How Do Birth Control Pills Work?


The birth control pill (also called "the pill") is a hormonal pill which is taken daily and aimed at preventing pregnancy from occurring. Hormones are important components in the bodies of living organisms and they work by changing how the body organs function. In the case of the hormonal pills, they works by altering the functioning of the ovaries which are responsible for producing eggs.

How Birth Control Pills Work

  • The pill contains two hormones (progesterone and estrogen) that are responsible for stopping ovulation (which is the release of the egg) from taking place. If ovulation doesn’t occur no egg will be produced which means the sperm will have nothing to fertilize and hence pregnancy not occurring.
  • Thickening of the cervix mucus; the pill also works by hardening the cervix mucus which makes it impossible for the sperm to penetrate and reach the egg which may have been released from the ovary.
  • Altering the lining of the uterus; altering the lining of the uterus is also another way of how the pill works. After the egg has been fertilized it attaches itself to the lining of uterus to get nourishment and grow but this isn’t possible when a woman takes the pill. The hormones in the pill alter the lining of the uterus and make it impossible for the egg to attach itself into the wall. If this happens pregnancy will not take place.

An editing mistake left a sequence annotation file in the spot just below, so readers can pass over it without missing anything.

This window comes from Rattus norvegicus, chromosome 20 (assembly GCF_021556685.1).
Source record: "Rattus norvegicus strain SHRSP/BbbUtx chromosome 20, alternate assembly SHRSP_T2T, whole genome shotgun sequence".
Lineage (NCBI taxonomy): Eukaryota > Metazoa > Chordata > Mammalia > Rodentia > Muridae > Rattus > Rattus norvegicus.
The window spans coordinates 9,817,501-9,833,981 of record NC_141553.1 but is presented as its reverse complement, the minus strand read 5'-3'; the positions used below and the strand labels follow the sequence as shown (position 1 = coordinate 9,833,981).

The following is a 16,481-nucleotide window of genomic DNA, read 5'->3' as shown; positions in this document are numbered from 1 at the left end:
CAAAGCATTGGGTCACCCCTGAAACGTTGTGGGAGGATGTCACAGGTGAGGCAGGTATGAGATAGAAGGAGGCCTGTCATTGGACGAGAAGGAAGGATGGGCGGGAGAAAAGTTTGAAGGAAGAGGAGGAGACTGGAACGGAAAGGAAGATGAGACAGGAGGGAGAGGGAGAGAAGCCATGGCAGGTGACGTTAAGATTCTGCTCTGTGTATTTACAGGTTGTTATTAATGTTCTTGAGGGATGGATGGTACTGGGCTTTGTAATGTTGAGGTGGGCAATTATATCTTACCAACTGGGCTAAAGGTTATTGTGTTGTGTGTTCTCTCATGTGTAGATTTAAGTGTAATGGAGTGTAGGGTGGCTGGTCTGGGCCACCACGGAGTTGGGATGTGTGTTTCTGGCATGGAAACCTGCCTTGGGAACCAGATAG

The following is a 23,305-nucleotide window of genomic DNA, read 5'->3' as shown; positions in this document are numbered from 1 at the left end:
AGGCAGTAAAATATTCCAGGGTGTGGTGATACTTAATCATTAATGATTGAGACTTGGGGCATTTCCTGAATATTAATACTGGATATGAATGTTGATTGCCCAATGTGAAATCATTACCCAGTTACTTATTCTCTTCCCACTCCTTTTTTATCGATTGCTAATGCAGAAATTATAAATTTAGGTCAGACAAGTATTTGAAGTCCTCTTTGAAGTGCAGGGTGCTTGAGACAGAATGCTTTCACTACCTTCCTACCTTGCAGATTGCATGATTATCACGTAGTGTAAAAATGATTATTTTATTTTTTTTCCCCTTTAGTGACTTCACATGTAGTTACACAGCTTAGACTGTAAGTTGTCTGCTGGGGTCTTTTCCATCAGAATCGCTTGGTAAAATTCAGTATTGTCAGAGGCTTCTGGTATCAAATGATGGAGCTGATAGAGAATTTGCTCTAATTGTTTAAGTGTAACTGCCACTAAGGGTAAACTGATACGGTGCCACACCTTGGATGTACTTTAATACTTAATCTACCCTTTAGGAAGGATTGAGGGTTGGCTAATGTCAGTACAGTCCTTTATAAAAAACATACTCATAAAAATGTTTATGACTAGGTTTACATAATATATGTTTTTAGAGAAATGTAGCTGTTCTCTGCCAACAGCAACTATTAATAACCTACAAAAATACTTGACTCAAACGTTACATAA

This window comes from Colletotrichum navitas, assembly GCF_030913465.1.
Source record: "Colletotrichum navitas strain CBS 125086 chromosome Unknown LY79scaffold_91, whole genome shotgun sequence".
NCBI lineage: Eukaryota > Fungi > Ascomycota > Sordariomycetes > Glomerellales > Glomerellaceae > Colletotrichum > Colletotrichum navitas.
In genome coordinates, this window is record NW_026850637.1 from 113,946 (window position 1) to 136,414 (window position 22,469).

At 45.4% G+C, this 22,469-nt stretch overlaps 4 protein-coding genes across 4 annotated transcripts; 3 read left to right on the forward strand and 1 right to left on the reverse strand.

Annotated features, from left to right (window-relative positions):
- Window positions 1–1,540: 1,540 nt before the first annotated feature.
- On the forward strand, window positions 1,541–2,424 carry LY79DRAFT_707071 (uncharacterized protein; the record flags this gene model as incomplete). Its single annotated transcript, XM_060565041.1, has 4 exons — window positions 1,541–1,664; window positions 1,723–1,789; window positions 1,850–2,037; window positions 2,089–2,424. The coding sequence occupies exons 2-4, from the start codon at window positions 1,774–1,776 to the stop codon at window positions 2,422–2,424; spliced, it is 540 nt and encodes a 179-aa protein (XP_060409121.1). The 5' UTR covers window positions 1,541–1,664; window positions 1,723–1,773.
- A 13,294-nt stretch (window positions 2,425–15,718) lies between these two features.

How Are Birth Control Pills Packaged?

Birth control pills either come in a pack of 21 or 28 pills. For the one that comes in the pack of 21 pills, the woman is required to take one pill daily for 21 consecutive days. In the 21 pills pack all the pills are active and should therefore be taken from day one to the 21st day. The 28 days pill pack contains 21 active pills which are to be taken for 21 consecutive days, and 7 extra inactive pills. The seven inactive pills have no major function but to remind you that you should start the next pack immediately you are through them.

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When To Start Taking Birth Control

If you were initially using the 21 day pill pack, you are supposed to start the next pack of pills seven days after you are through with the first one. If you were on the 28 day pill pack, you should start the next pack immediately you take the last pill in the previous pack.

Note that the effectiveness of any birth control pill depends on whether you take it as required or not. Taking all the pills as required and without skipping a day will almost guarantee a 99 % effectiveness but the opposite is true when you don’t take the pills as prescribed by your doctor. If you skip taking a pill for a particular day(s) the chances of you getting pregnant is high and what you are required to do is to use other backup birth control methods like a condom or to completely avoid having unprotected sex for a while.

Evaluating Whether or Not to Use Birth Control

There are many things to analyze when you are deciding whether or not to take birth control. Every person's body is different and requires different things. Additionally, birth control does not act as a way to live a promiscuous life and not deal with the physical and moral consequences. As always, try to be a good person in all that you do and allow birth control to help you do that.

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cherrycrime26 profile image

cherrycrime26 4 years ago from NY, Now Living in Atlanta Ga

Very informative Hub, good information, Voted up

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